Cops spraying dagga on Wild Coast a deadly risk

A dagga plantation that has not been sprayed by police helicopters next to a pristine forest Picture: Fields Of Green For All
A dagga plantation that has not been sprayed by police helicopters next to a pristine forest Picture: Fields Of Green For All
THE article “Storm brews over dagga” (DD, February 17) refers. Central to the debate around the recent aerial spraying of dagga along the Wild Coast by police is the controversy around the safety of glyphosate – the active ingredient in the herbicide Kilo Max used by police in this cannabis control operation.

Weed killer containing glyphosate was developed by Monsanto for use on their genetically modified (GMO) crops.

Because these crops are resistant to the effects of the herbicide, it can be spayed all over them and will kill all weeds, other plants and grains, but not these GMO crops.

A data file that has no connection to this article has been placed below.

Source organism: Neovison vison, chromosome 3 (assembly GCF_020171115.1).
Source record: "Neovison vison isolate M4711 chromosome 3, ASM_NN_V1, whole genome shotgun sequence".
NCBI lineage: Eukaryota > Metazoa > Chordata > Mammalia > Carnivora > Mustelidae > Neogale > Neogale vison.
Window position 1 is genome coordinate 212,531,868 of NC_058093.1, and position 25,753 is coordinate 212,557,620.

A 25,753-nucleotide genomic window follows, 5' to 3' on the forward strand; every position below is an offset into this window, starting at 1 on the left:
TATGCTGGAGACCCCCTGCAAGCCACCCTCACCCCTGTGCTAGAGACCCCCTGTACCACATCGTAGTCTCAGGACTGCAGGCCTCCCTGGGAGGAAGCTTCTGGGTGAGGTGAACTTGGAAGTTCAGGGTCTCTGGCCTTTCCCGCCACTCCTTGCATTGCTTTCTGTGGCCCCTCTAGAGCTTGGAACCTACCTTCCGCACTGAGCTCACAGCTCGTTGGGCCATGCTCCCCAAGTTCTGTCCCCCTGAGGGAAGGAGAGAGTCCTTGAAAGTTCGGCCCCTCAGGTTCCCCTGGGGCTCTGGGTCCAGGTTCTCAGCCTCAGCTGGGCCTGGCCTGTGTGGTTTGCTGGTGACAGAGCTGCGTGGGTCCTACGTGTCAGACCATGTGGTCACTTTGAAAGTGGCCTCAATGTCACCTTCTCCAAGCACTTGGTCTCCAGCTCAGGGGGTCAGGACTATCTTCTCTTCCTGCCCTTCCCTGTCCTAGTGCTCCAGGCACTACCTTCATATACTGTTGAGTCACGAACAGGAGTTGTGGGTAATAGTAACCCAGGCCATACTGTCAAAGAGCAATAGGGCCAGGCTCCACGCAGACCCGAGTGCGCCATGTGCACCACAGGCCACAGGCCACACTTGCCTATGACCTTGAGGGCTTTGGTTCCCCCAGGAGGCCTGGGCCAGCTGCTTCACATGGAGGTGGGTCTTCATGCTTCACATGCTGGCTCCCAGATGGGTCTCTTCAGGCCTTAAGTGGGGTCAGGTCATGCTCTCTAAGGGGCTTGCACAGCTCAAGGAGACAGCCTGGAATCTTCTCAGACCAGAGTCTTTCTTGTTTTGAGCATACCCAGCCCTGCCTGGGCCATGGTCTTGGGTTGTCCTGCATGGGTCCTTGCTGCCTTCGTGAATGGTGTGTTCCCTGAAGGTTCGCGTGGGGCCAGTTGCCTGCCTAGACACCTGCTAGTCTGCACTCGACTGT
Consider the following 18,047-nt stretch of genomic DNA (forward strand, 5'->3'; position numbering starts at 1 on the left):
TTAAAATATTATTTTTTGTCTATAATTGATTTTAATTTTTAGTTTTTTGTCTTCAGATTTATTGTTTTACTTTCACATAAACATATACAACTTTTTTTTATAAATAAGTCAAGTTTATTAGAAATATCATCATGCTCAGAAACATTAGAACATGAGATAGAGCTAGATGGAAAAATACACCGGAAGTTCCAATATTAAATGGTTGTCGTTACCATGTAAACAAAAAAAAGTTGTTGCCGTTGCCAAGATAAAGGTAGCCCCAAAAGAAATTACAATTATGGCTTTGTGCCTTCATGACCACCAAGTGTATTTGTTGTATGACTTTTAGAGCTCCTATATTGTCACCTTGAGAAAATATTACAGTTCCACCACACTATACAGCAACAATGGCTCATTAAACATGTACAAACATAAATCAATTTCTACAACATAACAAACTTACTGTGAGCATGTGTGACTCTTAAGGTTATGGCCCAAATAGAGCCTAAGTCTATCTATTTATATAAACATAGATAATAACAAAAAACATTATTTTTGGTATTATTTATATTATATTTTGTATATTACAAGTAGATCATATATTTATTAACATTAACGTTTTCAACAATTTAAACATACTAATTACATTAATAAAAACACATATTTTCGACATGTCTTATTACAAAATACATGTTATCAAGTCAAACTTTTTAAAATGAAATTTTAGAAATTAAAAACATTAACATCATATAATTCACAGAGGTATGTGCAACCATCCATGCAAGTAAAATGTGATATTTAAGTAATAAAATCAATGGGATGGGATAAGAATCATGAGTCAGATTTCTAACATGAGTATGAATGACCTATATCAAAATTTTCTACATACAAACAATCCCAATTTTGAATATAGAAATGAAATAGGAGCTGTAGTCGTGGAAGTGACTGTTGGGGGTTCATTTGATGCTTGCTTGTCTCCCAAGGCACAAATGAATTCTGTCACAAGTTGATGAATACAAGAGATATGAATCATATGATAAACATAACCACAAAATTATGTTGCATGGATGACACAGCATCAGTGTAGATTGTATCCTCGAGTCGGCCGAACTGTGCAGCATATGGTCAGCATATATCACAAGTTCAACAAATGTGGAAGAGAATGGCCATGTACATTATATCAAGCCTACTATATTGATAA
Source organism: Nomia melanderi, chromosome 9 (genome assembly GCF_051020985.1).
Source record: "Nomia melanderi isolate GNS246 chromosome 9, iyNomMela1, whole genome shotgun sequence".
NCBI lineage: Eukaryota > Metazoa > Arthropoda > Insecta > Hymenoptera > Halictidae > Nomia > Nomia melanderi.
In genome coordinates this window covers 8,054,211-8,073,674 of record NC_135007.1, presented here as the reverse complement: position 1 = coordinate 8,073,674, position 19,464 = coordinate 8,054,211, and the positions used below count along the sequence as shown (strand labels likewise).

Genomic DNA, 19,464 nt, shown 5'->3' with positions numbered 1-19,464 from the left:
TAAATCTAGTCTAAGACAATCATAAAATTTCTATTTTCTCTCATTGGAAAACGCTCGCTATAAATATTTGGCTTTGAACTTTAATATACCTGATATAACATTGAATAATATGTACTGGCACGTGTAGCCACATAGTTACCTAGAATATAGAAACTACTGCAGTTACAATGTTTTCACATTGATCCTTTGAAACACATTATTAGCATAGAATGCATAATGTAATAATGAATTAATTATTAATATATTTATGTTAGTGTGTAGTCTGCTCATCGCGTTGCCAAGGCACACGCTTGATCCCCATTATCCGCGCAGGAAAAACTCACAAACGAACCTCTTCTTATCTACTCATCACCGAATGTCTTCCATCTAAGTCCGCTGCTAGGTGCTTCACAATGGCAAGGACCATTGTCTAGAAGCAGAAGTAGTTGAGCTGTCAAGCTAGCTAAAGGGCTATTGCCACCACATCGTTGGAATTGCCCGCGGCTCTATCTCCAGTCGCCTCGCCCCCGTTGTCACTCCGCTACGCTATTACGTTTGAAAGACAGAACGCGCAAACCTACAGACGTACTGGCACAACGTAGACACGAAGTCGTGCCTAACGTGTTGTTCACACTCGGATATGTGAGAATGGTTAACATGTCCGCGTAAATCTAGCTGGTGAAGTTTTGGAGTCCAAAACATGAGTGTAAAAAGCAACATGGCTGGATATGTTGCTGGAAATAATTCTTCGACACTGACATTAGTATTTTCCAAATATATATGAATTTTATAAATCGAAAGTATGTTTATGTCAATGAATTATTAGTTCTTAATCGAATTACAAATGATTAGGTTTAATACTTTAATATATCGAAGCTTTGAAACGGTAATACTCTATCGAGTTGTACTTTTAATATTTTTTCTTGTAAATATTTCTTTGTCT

This makes it easy to control weeds and improves crop yields. But the problem is rather like drug use, once you start using the GMO crops and accompanying herbicide you get hooked into the need to use only Monsanto seeds and herbicides.

In the process the soil is destroyed, making the need to use chemical fertilisers even greater. While yields may be higher in the short term the input costs are high and the products are not only GMO and devoid of trace minerals (making them nutritionally poor) but are also contaminated by the herbicide.

Although the herbicide is widely used, its safety is increasingly being questioned as evidence of its harmful effects to humans and the environment begin to mount, directly contradicting the safety claim promoted by the agro-chemical industry.

The mode of poisoning from glyphosate may not be immediate but rather gradual and systemic, causing multiple chronic failures in the body. This is important because conventional toxicology typically tests only for short-term/immediate effects of poison and usually does not pick up longer term exposure effects